A small venue, but a sold-out show.
English Evile who open for Megadeth in Oslo are a new but promising quatuor to me.
They play fierce traditional thrash of the best sort and give us a flawless performance the half hour they play; and I like the vocalist's charisma.
As one of my absent mates sent me in a sms, I say: "Evile rules!" and they have just release their debut album, 'Enter The Grave', produced by Fleming Rasmussen himself.
Now, the stage is set for Megadeth
. Simple, right to the point, just like real heavy bands can do it. They need no frills. They've got it all, it's in their music.
We're standing about ten meters from the stage, right at the middle. Think it must be the best place at the venue. We see well and get the good sound, just in front of the PA station. Should I feel old? I mean, I'm not standing in the pit and it's OK!? No, I just haven't seen Megadeth for 11 years, and times obviously change. Sis is not here as she was last time, and I've got those friends all around me to mend the gap. We're all in a state of excitement about the whole setting. Us together, about to rock to Megadeth.
The stage is set, plain and right to the point. So is the band. They walk in all of a sudden, already hitting the strings. I immediately get a 1990's feeling and it won't leave me throughout the show. All the ingredients are there. The lightning of the stage, the big hair, the riffs, oh, the riffs....MegaDave himself really hardly looks older than 25.
They take us with turmoil with Sleepwalker, first title of their brand new ‘United Abominations’. A bomb of an entrance.
After a couple of songs, Dave greets us with his well-known grin. To me he's just been frozen for a decade, and here he stands again, nailing solo after solo.
It takes the first few songs for the microphone and Dave's guitar to be audible and clear. When this is said, the sound is quite well-balanced through the show. We also get to meet the brand new guitarist Chris Broderick (ex-Nevermore), who's only been playing since the Finland gig three days earlier. Few can fill Marty's shoes, but think this new gentleman will do well after a while.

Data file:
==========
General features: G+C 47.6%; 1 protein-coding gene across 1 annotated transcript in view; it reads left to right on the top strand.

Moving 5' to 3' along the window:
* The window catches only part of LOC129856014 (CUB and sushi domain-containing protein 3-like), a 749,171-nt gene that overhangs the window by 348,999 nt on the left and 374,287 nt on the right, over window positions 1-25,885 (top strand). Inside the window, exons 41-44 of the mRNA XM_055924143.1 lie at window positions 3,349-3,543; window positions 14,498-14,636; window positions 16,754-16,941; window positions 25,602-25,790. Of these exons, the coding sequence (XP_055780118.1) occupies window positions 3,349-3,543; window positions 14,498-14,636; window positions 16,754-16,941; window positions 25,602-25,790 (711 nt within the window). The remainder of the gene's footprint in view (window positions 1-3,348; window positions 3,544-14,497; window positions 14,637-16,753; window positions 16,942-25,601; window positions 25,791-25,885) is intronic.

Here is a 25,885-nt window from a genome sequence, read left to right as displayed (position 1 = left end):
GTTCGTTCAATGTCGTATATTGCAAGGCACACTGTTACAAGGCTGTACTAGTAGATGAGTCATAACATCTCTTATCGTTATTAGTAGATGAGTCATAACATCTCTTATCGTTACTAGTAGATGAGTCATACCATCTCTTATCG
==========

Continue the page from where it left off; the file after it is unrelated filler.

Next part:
In the first half of the show, we get old pearls like Wake up dead, Skin o' my teeth, Take no prisoners, Hangar 18, as well as new songs as Washington is next. They play the six first tracks of the last album, and these blend magnificently with the old hits.
The audience turn into choir boys and girls on A tout le monde, Symphony of destruction and Peace sells. The atmosphere is almost cliché traditional heavy metal, with synchronized head-banging and a near-religious attention, would it not be for the mobile phones travelling back and forth in the air. We are actually witnessing the performance of a legend.
Everybody's here for the music. Sorry for the classical comparison, but this is where Metallica has failed. Megadeth has kept a musical integrity and their original aggression.
I have to say I skipped a few chapters, and wasn't quite sure what to expect by taking the trip, but the new songs, many new to me the evening of the show, still have the fierceness many old bands have tended to lose (Metallica again, anyone?), and on Thursday night it is difficult to tell the new material from the old.
I personally miss a bit more of Youthanasia (Reckoning day), and more Countdown or Cryptic writings, but this is a rather short set too. In the ninety minutes they play, Megadeth delight us with a solid, varied set-list.
They finally stand in line and take a bow as big bands do, and when a rock version of a Jesus song starts playing in the venue, we know the show's over and it is safest to leave the place to go and drink the night away.
The set list:´
02. Take No Prisoners
03. Wake Up Dead
04. Skin O' My Teeth
05. Washington Is Next!
06. Kick The Chair
07. In My Darkest Hour
08. Hangar 18
09. Gears Of War
10. A Tout Le Monde
11. Tornado Of Souls
12. Ashes In Your Mouth
13. Never Walk Alone
14. Symphony Of Destruction
16. Peace Sells
17. Burnt Ice
18. Holy Wars